Background: Penetrating keratoplasty in infants has a very poor outcome compared to adults. It is of intrinsic interest to gain insight into the still unknown immunological mechanisms of graft failure because any form of uncorrected corneal opacity leads to amblyopia.
Methods: Allogeneic keratoplasty was performed between Lewis and Fisher rats. The recipients’ ages were 10 and 3 weeks, respectively. All experiments were controlled syngeneically. Survival rates were calculated and cellular infiltrates analyzed histologically.
Results: Median graft survival times were 15 days in old recipients and 9 days in young recipients (p<0.01). We noted fewer infiltrating cells in the younger rats than in the older ones on the day of rejection. Despite the fact that T cells dominated we detected significantly more NK in young recipients at all time points after transplantation when compared to old recipients.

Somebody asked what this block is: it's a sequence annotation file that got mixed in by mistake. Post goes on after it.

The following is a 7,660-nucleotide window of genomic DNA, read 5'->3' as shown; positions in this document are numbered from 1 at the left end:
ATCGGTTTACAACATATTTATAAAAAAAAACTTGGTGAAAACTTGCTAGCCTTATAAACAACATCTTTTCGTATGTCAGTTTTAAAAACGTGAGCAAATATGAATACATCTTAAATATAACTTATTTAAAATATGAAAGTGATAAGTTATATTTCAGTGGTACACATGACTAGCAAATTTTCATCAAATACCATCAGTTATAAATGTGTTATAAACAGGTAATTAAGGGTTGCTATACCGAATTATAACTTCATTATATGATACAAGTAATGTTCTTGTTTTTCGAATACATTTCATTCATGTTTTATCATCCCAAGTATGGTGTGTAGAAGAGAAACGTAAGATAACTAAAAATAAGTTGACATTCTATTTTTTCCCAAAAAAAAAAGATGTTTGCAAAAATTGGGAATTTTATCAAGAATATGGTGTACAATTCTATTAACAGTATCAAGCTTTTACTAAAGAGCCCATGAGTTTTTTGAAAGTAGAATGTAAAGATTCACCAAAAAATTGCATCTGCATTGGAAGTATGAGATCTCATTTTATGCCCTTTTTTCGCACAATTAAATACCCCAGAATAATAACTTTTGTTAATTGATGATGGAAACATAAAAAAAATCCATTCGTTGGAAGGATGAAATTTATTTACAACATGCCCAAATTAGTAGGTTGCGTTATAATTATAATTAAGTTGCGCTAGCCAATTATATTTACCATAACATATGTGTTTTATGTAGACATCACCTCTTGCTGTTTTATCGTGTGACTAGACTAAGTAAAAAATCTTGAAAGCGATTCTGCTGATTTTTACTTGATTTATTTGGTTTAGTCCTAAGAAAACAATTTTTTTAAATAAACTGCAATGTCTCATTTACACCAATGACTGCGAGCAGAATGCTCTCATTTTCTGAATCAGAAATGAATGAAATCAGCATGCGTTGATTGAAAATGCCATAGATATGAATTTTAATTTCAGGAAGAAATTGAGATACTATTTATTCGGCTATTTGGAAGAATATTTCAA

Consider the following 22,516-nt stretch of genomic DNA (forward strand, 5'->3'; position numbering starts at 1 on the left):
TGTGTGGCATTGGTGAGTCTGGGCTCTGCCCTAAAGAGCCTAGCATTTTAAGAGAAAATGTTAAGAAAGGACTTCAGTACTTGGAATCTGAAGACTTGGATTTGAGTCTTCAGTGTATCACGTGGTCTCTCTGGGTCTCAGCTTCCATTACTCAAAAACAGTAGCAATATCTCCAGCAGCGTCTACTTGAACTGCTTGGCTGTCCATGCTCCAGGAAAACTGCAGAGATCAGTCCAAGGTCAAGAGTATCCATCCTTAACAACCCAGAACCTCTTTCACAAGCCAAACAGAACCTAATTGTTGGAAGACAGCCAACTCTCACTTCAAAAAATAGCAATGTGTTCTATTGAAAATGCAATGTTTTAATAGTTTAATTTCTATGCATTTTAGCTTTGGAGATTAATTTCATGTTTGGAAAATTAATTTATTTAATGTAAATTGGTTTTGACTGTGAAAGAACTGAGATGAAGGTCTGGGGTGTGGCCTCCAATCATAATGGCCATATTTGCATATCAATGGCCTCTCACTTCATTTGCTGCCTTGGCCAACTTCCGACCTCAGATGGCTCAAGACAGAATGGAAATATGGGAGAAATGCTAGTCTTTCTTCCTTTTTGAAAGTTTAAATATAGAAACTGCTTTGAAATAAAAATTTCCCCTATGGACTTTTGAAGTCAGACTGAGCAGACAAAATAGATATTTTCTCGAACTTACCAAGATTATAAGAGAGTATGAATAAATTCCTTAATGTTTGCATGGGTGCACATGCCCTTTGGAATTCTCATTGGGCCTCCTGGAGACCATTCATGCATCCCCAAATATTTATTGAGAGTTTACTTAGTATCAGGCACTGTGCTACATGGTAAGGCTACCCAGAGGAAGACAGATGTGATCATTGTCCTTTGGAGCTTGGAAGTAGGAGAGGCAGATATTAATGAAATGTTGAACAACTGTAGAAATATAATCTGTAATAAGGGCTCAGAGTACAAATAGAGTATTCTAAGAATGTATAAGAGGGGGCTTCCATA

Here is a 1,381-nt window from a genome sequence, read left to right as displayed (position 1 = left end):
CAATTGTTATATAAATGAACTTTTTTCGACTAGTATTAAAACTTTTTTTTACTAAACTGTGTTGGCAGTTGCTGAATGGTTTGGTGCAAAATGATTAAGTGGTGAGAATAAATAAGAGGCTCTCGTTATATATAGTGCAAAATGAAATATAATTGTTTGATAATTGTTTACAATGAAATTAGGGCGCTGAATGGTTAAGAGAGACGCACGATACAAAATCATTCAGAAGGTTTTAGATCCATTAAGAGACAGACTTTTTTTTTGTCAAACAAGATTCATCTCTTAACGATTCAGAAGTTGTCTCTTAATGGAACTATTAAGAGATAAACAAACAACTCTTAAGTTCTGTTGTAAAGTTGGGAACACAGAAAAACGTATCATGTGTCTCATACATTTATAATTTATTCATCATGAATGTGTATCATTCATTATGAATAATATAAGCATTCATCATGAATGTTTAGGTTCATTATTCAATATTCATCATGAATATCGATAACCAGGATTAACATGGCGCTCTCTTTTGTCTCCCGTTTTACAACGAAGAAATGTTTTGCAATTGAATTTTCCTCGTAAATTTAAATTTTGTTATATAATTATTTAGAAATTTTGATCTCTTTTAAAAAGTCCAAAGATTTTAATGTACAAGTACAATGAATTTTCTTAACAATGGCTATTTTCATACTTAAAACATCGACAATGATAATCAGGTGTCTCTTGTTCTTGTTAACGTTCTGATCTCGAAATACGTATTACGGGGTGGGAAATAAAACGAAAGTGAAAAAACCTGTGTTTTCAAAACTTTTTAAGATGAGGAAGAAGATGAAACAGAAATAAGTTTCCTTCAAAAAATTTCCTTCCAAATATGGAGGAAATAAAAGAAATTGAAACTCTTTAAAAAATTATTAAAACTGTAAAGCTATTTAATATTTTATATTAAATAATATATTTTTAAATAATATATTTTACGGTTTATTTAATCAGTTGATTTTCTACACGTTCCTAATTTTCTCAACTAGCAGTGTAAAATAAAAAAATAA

Conclusions: We established an animal model that shows similar rejection kinetics as in children, i.e. corneal graft failure occurs sooner in young rats. Already little infiltration was sufficient to reject a corneal allograft. The dominance of infiltrating NK cells and the vigorous rejection process suggest an involvement of the innate immune system in this process.